Farming and the future

Going green
By DEIRDRE FULTON  |  January 19, 2011

The announcement of the Maine Farmland Trust's ambitious 100,000-acre preservation goal wasn't the only farming news this month (see "Another row to hoe"). And, some thoughts about what lies ahead on the green front.

• The Maine Organic Farmers and Gardeners Association released a report in mid-January showing that ORGANIC FARMING CONTINUES TO GROW IN MAINE. There are more than 582 farms in the state that report selling organic foods, according to the US Census. "Maine's organic farmers manage 38,767 acres with organic production — a doubling since 2002," the MOFGA report says. These comprise about seven percent of Maine's agriculture acreage, assets, and gross revenue. According to MOFGA director Russell Libby, the organization aims to increase that percentage to 10 over the next five years, by developing better financial tools for farmers, strengthening connections between certified organic farms and non-certified farms with sustainable practices, and diversifying marketing opportunities for produce and dairy farmers alike.

• Another way to woo farmers to the organic world may be through various FARM-EDUCATION PROGRAMS. "[T]here is increasingly talk of developing a new associates program [related to agricultural training] within the community college system," says John Piotti, executive director of the Maine Farmland Trust.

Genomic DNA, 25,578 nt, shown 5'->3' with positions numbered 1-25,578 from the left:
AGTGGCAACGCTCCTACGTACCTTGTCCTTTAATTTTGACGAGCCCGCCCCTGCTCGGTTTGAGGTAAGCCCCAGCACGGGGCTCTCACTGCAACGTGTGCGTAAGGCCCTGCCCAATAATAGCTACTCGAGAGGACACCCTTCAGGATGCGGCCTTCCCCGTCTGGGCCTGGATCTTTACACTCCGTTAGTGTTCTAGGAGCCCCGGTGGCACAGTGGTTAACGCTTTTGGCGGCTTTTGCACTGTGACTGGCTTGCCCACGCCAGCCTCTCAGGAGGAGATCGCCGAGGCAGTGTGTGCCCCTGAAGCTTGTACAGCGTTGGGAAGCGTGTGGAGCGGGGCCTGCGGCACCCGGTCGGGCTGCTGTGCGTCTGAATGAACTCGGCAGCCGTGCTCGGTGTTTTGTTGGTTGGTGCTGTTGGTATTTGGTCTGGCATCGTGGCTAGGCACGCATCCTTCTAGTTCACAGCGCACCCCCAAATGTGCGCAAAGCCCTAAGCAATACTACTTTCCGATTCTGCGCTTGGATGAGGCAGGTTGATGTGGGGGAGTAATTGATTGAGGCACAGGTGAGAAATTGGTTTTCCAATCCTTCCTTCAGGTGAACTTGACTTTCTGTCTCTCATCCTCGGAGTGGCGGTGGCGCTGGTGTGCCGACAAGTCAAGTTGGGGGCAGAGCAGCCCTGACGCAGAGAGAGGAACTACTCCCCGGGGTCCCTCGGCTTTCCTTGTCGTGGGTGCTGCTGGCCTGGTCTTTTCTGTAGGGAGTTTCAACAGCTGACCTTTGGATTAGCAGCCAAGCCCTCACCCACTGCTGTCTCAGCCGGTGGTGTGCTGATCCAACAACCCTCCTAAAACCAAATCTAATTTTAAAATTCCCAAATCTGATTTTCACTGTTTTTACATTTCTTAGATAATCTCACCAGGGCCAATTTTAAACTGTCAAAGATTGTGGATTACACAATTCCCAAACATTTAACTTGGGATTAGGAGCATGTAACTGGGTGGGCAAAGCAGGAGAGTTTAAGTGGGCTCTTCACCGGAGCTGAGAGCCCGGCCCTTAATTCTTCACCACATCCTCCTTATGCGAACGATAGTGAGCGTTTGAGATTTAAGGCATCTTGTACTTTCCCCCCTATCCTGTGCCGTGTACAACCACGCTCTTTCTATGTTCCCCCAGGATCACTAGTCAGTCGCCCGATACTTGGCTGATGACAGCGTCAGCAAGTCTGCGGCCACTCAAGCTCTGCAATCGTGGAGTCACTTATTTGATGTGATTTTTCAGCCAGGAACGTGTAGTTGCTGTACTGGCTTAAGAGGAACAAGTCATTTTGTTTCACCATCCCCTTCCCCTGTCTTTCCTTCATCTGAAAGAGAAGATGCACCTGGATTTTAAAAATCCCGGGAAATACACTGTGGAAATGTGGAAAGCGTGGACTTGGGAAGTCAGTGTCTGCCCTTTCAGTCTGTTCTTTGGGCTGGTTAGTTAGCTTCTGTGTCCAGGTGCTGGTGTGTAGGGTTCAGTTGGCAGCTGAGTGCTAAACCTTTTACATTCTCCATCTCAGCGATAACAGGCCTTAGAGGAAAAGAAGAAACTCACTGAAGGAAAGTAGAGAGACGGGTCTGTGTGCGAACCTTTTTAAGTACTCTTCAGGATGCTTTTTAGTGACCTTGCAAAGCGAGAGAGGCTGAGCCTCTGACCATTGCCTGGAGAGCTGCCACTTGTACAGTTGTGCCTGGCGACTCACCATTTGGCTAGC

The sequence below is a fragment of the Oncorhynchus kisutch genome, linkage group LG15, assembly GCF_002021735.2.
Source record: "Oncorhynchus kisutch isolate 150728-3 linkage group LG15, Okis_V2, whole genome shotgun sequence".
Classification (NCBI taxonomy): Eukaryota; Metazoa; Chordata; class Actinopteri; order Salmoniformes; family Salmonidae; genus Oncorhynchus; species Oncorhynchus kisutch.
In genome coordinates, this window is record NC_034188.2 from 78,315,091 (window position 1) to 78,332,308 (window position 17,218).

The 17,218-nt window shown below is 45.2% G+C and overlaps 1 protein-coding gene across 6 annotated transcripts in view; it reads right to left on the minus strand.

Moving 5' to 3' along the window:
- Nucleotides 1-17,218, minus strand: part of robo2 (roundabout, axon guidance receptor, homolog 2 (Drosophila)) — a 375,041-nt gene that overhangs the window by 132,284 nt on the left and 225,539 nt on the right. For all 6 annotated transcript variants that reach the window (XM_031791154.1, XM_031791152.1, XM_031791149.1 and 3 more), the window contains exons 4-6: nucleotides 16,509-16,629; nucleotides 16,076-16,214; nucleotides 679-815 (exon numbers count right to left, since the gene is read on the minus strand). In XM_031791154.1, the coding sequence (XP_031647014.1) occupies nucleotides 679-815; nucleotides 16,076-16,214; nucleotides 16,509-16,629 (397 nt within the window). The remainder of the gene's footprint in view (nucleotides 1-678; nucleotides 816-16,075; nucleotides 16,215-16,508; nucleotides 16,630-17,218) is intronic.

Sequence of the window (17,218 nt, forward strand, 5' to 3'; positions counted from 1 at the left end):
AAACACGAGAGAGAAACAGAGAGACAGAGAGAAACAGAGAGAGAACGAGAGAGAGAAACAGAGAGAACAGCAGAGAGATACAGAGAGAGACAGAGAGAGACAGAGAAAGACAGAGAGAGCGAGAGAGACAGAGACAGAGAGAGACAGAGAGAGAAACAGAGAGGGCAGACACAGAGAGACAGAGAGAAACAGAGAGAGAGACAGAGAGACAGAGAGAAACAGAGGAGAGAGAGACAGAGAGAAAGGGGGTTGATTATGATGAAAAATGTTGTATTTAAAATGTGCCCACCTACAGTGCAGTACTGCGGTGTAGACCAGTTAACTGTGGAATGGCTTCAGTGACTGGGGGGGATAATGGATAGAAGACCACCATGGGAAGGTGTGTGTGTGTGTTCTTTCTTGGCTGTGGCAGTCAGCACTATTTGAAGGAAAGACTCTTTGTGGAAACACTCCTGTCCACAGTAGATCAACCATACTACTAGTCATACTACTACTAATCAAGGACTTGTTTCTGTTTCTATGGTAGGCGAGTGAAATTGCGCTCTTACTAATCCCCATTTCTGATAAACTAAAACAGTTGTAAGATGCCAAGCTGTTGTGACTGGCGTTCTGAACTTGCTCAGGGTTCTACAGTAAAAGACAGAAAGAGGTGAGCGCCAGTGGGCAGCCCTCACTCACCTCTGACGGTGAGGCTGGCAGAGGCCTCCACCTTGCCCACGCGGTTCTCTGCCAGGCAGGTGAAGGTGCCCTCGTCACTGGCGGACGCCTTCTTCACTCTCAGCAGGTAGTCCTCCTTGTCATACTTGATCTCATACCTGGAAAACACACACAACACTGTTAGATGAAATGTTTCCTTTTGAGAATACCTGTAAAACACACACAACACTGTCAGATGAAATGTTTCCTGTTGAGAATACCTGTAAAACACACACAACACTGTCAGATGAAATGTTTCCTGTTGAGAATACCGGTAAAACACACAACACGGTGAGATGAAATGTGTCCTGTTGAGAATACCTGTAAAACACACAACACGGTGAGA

Governor Paul LePage wants to start even younger. Portland state senator and minority whip Justin Alfond, who met with the governor in Augusta last week, told his Facebook followers that LePage "wants CHARTER SCHOOLS FOCUSED ON FARMING, FISHING AND FORESTRY." LePage's senior policy advisor Stephen Bowen confirmed that the governor believes "a charter model would give a school a little more latitude to do more innovative things" when it comes to training the next generation of Mainers to work the land. The Maine Association of Charter Schools is currently working on legislation to bring to Augusta; Bowen says the administration will push to include language related to agriculturally themed schools.

• The Natural Resources Council of Maine has a new executive director. Here's what Lisa Pohlmann, who formerly served as associate director of the Maine Center for Economic Policy, says about WORKING IN A NEW POLITICAL CLIMATE: "There has been a lot of disturbing rhetoric about rolling back environmental regulations. Now we need to see what kinds of bills actually emerge. The LePage Administration should be expected to uphold the strong bipartisan support for a clean Maine environment that has been a hallmark of Maine policy for decades. Furthermore, we must hold Maine's natural resource agencies accountable to their mission, which is to ensure clean air, clean water, and protected landscapes and to promote the health of Maine families, workers and communities by reducing our exposure to toxic chemicals."

• State representative Jon Hinck, an active environmentalist, says he's optimistic about working with new colleagues in Augusta, but offers this forecast: "SOME REPUBLICAN LEGISLATORS AND THE GOVERNOR APPEARED TO HAVE MISSED THE IMPORTANT WORK THAT THE EFFICIENCY MAINE TRUST HAS BEEN DOING for residential, commercial and industrial energy efficiency. Maine now might raid the [Regional Greenhouse Gas Initiative] funds and divert them from saving energy and achieving greater efficiency to other purposes.

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